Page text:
Common Cravings


The river season largely fizzled out, with only 2 trips to the banks after the September Wye holiday. The persistent floods put paid to a lot of the fishing. Andy & I had a couple of days on the middle Severn in March, which were somewhat unproductive, with only a couple of barbel and a jack pike to show for our efforts.

There were also a couple of trips attempting to lure a pike or perch from the canal. Apart from one very small pike (and I mean small!), this was a fruitless endeavour.

So, come the spring, and time to set sights on some carp and maybe some tincas. Off to the canal we went, and bloomin’ chilly it was too, with the spring sun yet to make its mark on the countryside. It seemed the fish were waiting for some warmth to bring them to life as Andy managed one carp, but I blanked.

Next on the agenda was an effort to catch a tench. We studied our club cards for a suitable venue and chose one, only to discover it was shut on the day we intended to fish due to a working party. So more research was done, and a second venue was chosen. There were two lakes on the site, but as one had a river running through it, it was shut for the close season. Typically, it looked the better of the two lakes, but the other one certainly looked good.

There's Tincas Out There Somewhere

There’s Tincas Out There Somewhere

Unfortunately the fish refused to come out to play, and our efforts came to nought.

Andy rests his eyes while waiting for the bite alarms to play a happy tune.

Andy rests his eyes while waiting for the bite alarms to play a happy tune.

Next up was a return to the canal in search of the elusive cyprio. The weather was at last showing some spring warmth, with temperatures moving into the low 20’s. Some warm sun on their backs seemed to improve the carps’ appetites, as at last I got some bites. I was keeping an ear on the commentary from the FA Cup Final (why does that have to kick-off at 5 o’clock? What was wrong with a 3 o’clock start?) Somewhere in between Hull’s second goal and Arse’s first, my swim sparked into action, and the bites came faster than those early goals at Wembley. First off, a common of 7lbs. Almost as soon as I’d returned the fish and put the rod out again, it was off, but somehow I failed to connect. Out went the bait again, and within a minute the alarm was bleeping furiously as a small common of about 3lbs tore off.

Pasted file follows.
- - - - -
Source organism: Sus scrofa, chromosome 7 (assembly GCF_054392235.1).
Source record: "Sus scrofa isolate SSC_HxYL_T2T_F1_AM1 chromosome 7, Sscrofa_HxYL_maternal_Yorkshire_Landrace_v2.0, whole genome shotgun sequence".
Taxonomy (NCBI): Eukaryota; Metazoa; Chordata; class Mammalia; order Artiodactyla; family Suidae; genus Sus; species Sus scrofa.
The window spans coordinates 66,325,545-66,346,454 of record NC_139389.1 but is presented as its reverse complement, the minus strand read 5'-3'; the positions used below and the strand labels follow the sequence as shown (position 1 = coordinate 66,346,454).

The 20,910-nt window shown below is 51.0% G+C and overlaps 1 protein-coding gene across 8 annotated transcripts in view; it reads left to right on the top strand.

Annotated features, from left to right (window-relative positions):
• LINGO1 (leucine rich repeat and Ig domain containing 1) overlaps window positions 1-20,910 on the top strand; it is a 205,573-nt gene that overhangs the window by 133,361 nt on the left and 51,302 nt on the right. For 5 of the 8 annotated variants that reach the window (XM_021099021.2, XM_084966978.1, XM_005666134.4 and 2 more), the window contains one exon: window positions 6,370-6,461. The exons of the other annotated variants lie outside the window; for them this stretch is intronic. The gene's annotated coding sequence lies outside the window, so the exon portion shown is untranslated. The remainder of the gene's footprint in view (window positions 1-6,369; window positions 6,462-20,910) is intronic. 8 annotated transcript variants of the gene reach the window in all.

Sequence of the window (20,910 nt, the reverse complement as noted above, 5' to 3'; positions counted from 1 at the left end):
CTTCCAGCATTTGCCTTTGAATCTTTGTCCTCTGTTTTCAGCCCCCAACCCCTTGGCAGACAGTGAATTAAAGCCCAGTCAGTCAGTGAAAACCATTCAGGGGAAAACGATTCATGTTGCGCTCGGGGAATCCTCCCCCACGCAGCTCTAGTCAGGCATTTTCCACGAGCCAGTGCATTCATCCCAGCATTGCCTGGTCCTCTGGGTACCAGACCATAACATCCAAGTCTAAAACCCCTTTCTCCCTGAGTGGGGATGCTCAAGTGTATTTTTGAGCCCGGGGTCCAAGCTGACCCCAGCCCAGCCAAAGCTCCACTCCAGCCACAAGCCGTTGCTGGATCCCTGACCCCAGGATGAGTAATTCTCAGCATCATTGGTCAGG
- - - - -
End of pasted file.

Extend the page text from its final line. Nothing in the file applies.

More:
As with the football, the action slowed a bit after the hectic start. It was another 45 minutes before the next bite, yet another common, this one going around 6lbs and a further 30 minutes before a 5lb-er came to the net. All these bites had come to one rod, using a “Crave” boilie and pop-up, which stinks but the carp seem to like it.

The late spring sun shines on new life

The late spring sun shines on new life

It went quiet for a fair while then, and it wasn’t until the sun had nearly dropped over the horizon, before the next action. This time, it was the other rod that produced. This fish must have a sweet tooth, as it chose a white chocolate and coconut concoction. Finally, just as it got fully dark, the “Crave” rod took off again, but this time, after having played the fish for a couple of minutes, the hook pulled, much to my frustration, although I don’t think it was a particularly big fish.

So at last, the spring fishing has produced a few fish. Not big ones, but some excitement anyway.

 

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Tales of Nelson the One-Eyed Barbel


Wow! Haven’t updated the blog for ages! Not a great deal to catch up on the angling front to be fair.

Main “event” since the last update was a week on the Severn with Andy back in September. It was a week with rather mixed results. We started on the Monday on the BAA Stanley water, where we’d both had a decent fish last year. However, although river conditions were very similar to the previous visit – a couple of feet up and carrying some colour – this time all we could manage was a single chub between us.

Tuesday saw us on the Eardington Brook section, with the river in the same condition as Monday – as it was to remain all week, with just some relatively minor fluctuations in levels. Weather was rather wet all day. Much of the stretch was boiling around the weed beds with the extra flow, but I found a nice looking smooth glide about a third of the way out. Casting a groundbait and pellet feeder with a pellet hookbait to the top end of the glide, it wasn’t long before I started to catch. I finished the day with 8 barbel, all in the 4-7 lb range.